Wednesday, July 6

The Swedish government is overthrown in a vote of no confidence



The Swedish Prime Minister, the Social Democrat Stefan Lofven, lost the confidence of Parliament on Monday, and has a week to present its resignation or call early elections.

The motion of censure, which originated last week, when the Left Party decided to withdraw the specific support it gave to the Executive, obtained an absolute majority of 181 out of 349 deputies. To overthrow the government, the former communist party aligned itself with the right-wing formations, Conservative Party of the Moderatesand Christian Democrats, and the far-right Sweden Democrats.

After eleven unsuccessful motions of no confidence in the politics of this Scandinavian country, Lofven, who distinguished himself by his ability to survive political crises since his arrival in office on October 3, 2014, became the first head of government dismissed by a vote of confidence.

“It is the interest of the country that is at stake,” said Löfven at a press conference after his dismissal was known, without specifying if he will leave the position acting prime minister. The former trade unionist now has one week to announce snap elections or resign.

New Head of Government

If the outgoing prime minister resigned, the president of Parliament would be tasked with opening negotiations with a party to find a new head of government, who will also could be lofven again in case of a new political agreement, analysts emphasize.

Due to a subtlety in the Swedish Constitution, in the event of early elections, they would be added to the scrutiny planned in September 2022, which would mean two legislative elections in just over a year.

“For a long time, the minority government seemed to be able to hold out until the end of the term, but the inherent differences within the Executive were ultimately too great,” he told AFP Mats Knutson, political analyst for Swedish public television.

Rental prices

Dissenting broke out on Thursday when the Left Party (Vänsterpartiet) announced their intention to vote in favor of the motion of no confidence, despite the fact that it meant joining their votes with those of the extreme right of the SD.

The reason: a project, still preliminary, on a reform of the rental prices, something that the left refuses to touch, considering it a pillar of the Swedish social model. The proposal, which is contained in the government agreement called “January” and created in early 2019, provides for free rents for new construction and, therefore, more expensive rents.

Already in the presentation of the agreement, “many commentators had stressed that the liberalization of the housing market was a time bomb,” he said. Anders Sannerstedt, political scientist at the University of Lund.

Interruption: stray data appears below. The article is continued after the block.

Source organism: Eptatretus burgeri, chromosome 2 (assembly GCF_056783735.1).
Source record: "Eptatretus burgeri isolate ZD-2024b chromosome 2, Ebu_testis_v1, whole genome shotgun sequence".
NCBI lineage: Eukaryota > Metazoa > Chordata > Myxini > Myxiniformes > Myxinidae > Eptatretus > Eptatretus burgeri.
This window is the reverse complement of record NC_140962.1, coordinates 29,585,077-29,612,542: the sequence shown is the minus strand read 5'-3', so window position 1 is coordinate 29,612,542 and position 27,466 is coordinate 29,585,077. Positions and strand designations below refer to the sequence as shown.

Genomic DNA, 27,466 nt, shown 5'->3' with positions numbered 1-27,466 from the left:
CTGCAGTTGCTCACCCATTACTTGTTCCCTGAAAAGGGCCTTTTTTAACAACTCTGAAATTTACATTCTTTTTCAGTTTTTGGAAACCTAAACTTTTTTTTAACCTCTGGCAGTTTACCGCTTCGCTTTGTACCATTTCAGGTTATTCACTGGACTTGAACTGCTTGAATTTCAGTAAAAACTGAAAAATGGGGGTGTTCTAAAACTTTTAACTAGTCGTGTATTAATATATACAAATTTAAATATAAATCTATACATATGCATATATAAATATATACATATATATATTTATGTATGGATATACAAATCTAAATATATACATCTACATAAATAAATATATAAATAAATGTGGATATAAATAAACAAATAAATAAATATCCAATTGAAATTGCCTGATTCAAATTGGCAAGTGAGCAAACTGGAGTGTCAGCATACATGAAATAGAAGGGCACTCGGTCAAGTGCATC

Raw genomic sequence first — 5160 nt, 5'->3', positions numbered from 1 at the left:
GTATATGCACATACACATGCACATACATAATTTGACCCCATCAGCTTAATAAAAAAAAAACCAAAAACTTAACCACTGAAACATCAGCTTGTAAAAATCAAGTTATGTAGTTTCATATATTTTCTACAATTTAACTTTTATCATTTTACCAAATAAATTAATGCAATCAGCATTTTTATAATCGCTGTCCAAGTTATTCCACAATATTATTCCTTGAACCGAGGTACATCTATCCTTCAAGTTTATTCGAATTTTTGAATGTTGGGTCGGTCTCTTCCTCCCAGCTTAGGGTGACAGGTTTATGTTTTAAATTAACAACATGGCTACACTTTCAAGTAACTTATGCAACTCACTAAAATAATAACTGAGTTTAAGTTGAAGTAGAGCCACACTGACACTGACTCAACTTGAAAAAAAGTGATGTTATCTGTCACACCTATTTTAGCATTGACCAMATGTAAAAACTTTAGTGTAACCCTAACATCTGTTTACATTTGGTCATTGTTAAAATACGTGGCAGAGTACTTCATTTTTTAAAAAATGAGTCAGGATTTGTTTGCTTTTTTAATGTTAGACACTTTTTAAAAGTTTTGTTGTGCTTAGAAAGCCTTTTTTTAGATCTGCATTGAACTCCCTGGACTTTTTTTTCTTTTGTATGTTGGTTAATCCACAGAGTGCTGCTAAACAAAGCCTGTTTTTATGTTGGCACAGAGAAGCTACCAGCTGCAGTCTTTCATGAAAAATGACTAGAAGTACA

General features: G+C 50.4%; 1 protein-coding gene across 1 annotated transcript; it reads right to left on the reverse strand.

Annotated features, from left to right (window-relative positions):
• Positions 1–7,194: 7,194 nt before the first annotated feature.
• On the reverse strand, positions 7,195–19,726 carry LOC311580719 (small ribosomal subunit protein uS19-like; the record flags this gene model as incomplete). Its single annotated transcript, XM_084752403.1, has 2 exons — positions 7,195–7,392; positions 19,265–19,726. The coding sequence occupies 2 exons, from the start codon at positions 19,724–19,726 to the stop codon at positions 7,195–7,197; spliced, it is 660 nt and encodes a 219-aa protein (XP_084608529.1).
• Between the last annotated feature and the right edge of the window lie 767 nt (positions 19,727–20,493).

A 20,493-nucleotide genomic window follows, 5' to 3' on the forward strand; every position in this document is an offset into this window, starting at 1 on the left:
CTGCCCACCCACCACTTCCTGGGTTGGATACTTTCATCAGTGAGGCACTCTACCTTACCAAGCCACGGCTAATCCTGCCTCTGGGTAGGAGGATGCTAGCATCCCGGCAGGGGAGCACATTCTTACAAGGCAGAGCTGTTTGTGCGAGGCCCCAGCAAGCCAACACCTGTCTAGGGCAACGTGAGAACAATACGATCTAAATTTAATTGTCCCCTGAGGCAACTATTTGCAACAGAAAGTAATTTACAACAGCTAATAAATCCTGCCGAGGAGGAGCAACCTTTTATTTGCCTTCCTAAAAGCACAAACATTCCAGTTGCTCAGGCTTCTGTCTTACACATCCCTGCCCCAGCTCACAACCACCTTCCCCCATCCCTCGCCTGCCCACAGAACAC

Last-minute attempts to prevent it were in vain: on Sunday, the government sought a maneuver by proposing to open negotiations with landlord organizations. But, the head of the latter, Nooshi Dadgostar, He expressed his rejection when considering the reversal of insufficient.

«My impression is that there is a great lack of sense of commitment when you cannot give up only one point to avoid a government crisis, “he said this Monday morning, shortly before the vote. “Putting Sweden in a serious political crisis right now is not what our country needs,” argued Lofven. His center-left government, in force since January 2019, after four months of negotiations, brings together the Social Democrats and the Greens.

To get a majority, the ex-unionist reached an agreement with two other matches -the Center Party and the Liberals- with the less clear support of the Left Party. The latter is fond of giving ultimatums to the Government, in particular to protest against the relaxation of layoffs, but he was limited to that until dad like he took office in October, hardening his tone.


“I think (Lofven) will resign,” anticipates Anders Sannerstedt, political scientist at the University of Lund. According to the expert, “nobody wants additional elections” and “the Social Democrats would lose many votes, according to the latest polls.” In my opinion, Lofven expects resign and then come back, like a phoenix rising from its ashes. And it could be very successful.

So does his colleague at the University of Gothenburg, Jonas Hinnfors, for whom the prime minister “is a very good negotiator.” “As the distribution of seats remains the same, it is most likely that Lofven come back“, Explain.

Another option is that the leader of the Moderates, Ulf Kristersson, who has opened the door in recent months to negotiate with the Sweden Democrats, is in charge of forming a majority.

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